HTC decided to buck that trend by creating a 4-megapixel sensor (most premium smartphones have 8 or even 16 megapixels) with larger “UltraPixels” that capture more light. The result is supposed to be brighter, more vivid shots and better low-light pictures. In our experience, this does seem to be the case, but in uneven light the One can overexpose sections of the shot, often blowing out pale skin tones. And even though we wholeheartedly agree that the current megapixel war is nonsense, the relatively low resolution of the One’s sensor starts to show when you zoom in and find that the details of your photo are fuzzy.

The One’s camera software features an innovative feature the company calls Zoe. Because the One’s shutter speed is so fast, Zoe mode can simultaneously capture 20 still photos and a 3-second video with sound. The idea is to create “living” photos that move like the shots in a Harry Potter newspaper. In practice, it’s a little weirder than that. Three seconds is a pretty short period of time to capture on video—it’s essentially a sentence fragment of your life. We have around 15 Zoe shots on our test phone that feel like clipped, stuttering false starts for a longer video. The concept is interesting, though, and if it were extended to 5 or 6 seconds, or maybe if we trained ourselves to work within Zoe’s boundaries, the results could be interesting. Then again, the micro-video-sharing site Vine already does something similar in a more compelling way, and it should be coming to the Android platform soon.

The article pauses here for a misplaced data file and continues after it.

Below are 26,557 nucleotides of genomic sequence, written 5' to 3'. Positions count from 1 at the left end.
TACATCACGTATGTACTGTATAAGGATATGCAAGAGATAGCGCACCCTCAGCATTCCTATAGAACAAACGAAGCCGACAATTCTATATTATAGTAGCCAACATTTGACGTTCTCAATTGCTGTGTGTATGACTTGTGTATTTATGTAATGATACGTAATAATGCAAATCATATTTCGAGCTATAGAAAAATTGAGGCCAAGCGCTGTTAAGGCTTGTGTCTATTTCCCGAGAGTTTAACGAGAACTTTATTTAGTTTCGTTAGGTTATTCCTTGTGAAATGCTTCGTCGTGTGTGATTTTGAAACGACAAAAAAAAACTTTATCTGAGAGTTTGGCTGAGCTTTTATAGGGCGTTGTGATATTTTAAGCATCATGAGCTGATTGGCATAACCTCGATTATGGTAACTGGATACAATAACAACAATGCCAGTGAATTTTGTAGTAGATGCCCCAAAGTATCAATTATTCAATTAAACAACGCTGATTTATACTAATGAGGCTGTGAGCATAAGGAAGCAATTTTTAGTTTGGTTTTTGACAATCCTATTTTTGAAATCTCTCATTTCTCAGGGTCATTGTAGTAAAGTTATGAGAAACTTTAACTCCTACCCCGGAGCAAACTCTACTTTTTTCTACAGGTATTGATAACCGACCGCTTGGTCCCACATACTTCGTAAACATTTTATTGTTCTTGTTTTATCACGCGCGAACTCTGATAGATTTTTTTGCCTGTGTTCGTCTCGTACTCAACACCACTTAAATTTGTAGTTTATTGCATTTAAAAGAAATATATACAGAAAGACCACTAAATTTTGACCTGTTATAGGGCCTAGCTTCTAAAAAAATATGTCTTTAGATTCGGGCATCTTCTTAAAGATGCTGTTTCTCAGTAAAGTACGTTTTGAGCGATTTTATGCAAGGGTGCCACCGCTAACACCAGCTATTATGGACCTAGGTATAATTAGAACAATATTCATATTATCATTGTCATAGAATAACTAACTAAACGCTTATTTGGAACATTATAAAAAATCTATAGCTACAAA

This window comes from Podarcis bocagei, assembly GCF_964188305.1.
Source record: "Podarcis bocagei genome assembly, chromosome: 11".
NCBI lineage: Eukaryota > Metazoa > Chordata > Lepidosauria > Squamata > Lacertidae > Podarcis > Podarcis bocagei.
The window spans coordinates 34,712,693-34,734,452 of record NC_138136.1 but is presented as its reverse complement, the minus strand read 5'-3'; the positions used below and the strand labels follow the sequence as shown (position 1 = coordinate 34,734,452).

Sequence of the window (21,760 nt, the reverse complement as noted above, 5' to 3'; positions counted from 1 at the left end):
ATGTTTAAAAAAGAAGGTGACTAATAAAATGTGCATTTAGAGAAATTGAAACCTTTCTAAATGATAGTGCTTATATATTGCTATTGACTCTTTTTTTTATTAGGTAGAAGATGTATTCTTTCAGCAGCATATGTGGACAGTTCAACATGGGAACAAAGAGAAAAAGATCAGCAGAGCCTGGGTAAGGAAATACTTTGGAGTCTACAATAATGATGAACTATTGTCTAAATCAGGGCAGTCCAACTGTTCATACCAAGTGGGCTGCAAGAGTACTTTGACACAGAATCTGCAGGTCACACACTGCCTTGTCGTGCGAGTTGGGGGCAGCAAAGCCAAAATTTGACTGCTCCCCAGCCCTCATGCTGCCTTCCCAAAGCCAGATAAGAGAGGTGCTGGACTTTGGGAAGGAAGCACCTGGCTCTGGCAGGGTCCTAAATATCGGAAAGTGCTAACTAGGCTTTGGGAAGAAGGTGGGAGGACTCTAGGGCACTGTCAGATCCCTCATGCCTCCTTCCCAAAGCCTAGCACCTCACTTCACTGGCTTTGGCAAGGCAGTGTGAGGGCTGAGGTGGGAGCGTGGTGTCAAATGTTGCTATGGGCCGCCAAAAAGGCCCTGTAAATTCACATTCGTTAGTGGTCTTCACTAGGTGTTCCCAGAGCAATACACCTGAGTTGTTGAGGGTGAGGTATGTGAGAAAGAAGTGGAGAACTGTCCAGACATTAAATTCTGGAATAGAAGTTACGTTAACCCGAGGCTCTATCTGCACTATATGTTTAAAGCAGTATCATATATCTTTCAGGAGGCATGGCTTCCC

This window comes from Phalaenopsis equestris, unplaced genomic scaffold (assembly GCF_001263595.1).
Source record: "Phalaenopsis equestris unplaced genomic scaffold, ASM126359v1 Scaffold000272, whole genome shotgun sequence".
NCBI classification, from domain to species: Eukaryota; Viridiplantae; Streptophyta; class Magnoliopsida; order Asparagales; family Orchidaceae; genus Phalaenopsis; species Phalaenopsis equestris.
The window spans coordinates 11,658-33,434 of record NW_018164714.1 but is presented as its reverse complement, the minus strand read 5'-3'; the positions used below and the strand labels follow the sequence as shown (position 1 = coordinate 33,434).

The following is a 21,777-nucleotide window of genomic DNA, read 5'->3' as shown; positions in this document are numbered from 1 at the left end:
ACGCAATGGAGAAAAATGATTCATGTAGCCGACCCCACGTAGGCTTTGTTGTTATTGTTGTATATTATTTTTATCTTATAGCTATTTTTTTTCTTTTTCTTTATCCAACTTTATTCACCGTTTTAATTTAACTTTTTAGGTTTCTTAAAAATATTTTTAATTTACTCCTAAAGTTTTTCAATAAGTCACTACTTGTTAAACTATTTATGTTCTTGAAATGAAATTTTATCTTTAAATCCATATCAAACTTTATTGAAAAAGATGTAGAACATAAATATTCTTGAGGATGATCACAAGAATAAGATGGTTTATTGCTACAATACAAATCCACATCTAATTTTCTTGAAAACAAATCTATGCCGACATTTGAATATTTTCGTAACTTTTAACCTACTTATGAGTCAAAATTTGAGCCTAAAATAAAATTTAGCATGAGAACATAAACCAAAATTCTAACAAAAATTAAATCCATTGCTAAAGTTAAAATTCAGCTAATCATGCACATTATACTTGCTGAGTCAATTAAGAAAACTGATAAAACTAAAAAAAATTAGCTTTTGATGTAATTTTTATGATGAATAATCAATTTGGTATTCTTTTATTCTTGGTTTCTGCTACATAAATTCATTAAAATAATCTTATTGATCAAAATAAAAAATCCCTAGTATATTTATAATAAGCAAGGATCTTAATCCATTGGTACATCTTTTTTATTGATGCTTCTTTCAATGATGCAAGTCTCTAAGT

The onboard speakers of a smartphone may seem like an afterthought, but the way the One handles sound is one of the phone’s most impressive design features. With two front-facing stereo speakers, The HTC is simply louder and clearer than any other phone on the market. In fact, sound from the One’s speakers is almost on par with some of the self-powered mini Bluetooth speakers you can buy for $100. It’s almost a shame that the One doesn’t have the little flip-out kickstand that HTC used to put on its phones, since this device would make an excellent mini-stereo system for hotel-room travel.


Overall, the HTC One is impressive. It’s a grown-up, sophisticated phone with impressive build quality. Battery life is good; with moderate use, a single charge got us through two full days. The display is amazingly vivid and crisp, and videos look fantastic (although, like most Android phones, it won’t natively play the high-quality .mkv videos that file sharers love).

It’s almost a shame that this thing has to compete against the marketing muscle of Samsung and Apple. On the coming weeks and months, this well-designed and constructed device is likely to be lost in the news and reviews of the Galaxy S4 and next-gen iPhone. That’s sad news, since the One is a better deal when lined up head-to-head against those phones. The baseline One comes with 32 GB for $199 (that’s the two-year contract price). Sprint even has a promo deal selling it for $99. Meanwhile, the Galaxy S4 is expected to launch with a 16 GB phone at that price point, and Apple’s $199 iPhone 5 also has only 16 GB.


Are We Paying Enough Attention to Information Technology’s Dark Side?

Are We Paying Enough Attention to Information Technology’s Dark Side?


For centuries, the threat and selective use of brute force has steered the international balance of power. In the last couple decades, the system has increasingly accommodated economic power as a means of non-violent leverage between states. Now, says Singularity University’s Marc Goodman, we must add technology into the mix.

Technological power is not new, of course, but information technology’s exponential pace and declining cost is changing how the global game is played and who the players are. Control of technology is passing from the richest states and governments to smaller groups and individuals, and the results are both inspiring and terrifying.